- If you have a safe, approved backup heat source, start to use it before the house cools down.
- Maintain adequate ventilation.
- Stay warm. Dress in layers and bring out extra blankets.
- Consider closing off one room for primary heating and use.
- If you’re worried about freezing pipes, opening a tap even a small amount may keep water moving enough to keep pipes from freezing.
For information about power outages and estimated power restoration in your area, visit the BC Hydro website.
While most power outages last only minutes, in severe weather events, the power can be off for longer periods of time.
Think ahead and get prepared.
- Plan for isolation in your home.
- Consider a safe backup heating system.
- Ensure that you have enough heating fuel for fire places or wood burning stoves.
- Have working smoke alarms, fire extinguishers and sprinklers.
- Have a fire escape plan in place.
It is a good idea to assess the trees on your property. Trim dead branches to reduce the danger of them falling onto power lines or your house during a storm.
Stay away from fallen power lines. A hanging power line could be charged (live) and electrocute you. Also remember that ice, branches or power lines can continue to break and fall for several hours after a storm ends.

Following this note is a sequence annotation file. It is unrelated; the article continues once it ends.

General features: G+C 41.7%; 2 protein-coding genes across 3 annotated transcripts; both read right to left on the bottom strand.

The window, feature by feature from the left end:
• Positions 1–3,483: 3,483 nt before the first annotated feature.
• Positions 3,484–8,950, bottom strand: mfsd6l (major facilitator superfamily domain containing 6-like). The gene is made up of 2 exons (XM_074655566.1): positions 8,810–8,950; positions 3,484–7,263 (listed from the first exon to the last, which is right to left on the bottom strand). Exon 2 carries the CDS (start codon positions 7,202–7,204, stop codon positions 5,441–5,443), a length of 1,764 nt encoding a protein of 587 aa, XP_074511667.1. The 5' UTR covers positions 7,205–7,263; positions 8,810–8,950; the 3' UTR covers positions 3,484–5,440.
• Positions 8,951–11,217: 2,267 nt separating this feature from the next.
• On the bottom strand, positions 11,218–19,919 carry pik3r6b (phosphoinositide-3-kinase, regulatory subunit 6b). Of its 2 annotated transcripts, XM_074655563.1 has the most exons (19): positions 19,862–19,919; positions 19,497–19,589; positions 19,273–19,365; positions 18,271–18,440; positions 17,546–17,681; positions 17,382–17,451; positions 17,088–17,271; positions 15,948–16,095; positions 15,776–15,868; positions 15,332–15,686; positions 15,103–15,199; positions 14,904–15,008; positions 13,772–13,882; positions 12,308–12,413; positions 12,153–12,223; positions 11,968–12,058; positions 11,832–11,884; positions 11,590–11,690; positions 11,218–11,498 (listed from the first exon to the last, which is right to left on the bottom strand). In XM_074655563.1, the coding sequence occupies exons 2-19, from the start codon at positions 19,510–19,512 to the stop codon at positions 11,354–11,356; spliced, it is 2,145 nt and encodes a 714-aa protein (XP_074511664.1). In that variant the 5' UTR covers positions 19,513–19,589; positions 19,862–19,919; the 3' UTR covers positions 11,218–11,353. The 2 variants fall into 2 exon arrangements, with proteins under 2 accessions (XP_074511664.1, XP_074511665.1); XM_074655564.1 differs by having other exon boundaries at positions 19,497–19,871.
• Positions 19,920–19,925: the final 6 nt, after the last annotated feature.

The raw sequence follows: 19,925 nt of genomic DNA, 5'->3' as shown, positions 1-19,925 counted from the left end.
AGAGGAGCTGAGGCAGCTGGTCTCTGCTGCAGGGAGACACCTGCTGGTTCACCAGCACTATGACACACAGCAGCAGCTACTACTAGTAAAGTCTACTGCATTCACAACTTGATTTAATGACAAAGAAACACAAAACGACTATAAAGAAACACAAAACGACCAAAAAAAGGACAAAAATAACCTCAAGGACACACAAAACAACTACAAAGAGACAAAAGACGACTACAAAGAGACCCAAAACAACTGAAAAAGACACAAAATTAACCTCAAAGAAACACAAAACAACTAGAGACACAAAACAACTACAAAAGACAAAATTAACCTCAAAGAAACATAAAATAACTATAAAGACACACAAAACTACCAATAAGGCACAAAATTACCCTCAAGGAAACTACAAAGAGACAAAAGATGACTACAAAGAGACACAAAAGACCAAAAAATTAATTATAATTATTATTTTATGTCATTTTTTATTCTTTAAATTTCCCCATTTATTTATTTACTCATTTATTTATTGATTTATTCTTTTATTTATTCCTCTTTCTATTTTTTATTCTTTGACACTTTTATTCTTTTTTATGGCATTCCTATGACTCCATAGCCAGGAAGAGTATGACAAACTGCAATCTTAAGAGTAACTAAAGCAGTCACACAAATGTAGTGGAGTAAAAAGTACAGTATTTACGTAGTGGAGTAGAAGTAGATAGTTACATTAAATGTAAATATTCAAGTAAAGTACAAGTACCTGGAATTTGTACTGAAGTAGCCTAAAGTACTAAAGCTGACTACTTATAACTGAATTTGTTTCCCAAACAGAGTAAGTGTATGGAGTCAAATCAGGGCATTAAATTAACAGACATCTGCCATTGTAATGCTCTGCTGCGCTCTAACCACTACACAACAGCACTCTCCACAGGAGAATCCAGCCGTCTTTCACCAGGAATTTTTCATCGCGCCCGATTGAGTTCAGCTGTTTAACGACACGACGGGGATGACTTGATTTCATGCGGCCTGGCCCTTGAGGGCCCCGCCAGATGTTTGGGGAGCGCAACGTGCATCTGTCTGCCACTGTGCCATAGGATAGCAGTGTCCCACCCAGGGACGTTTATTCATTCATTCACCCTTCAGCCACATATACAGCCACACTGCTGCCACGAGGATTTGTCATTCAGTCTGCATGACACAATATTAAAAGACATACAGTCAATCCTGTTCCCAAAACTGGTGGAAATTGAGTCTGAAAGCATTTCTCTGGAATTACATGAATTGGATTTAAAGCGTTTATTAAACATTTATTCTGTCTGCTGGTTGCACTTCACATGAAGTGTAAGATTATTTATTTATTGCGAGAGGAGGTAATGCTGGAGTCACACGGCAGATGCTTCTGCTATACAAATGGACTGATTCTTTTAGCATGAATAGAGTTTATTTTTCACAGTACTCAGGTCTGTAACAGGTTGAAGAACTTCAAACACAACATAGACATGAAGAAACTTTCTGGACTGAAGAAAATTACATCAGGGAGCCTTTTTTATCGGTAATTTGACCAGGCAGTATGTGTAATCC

Heat events in British Columbia are classified into two levels, a Heat Warning when conditions are very hot, and there is a moderate risk to public health, and an Extreme Heat Emergency when conditions are dangerously hot and have a very high risk to public health. For more information on the BC Heat Alert and Response System visit the BC Centre for Disease Control Heat Event Response Planning website.
Extreme heat can put your health at risk. It is important to take steps to protect yourself and your family. While extreme heat can put everyone at risk from heat illnesses, health risks are greatest for:
- Older adults
- Infants and young children
- People with chronic illnesses (like breathing problems, mental illness, and heart problems)
- People who work in the heat
- People who exercise in the heat
If you are taking medication or have a health condition, ask your doctor or pharmacist if it increases your health risk in the heat.
During extreme heat, the most important thing is to keep cool and hydrated.
- Drink water regularly, even more than you think you need
- Check on family, friends and your neighbours, especially those who are isolated or more vulnerable to heat illness
- Make your home as comfortable as possible – close blinds and shutters during the daytime and open them at night
- Open your windows at night to let in cooler air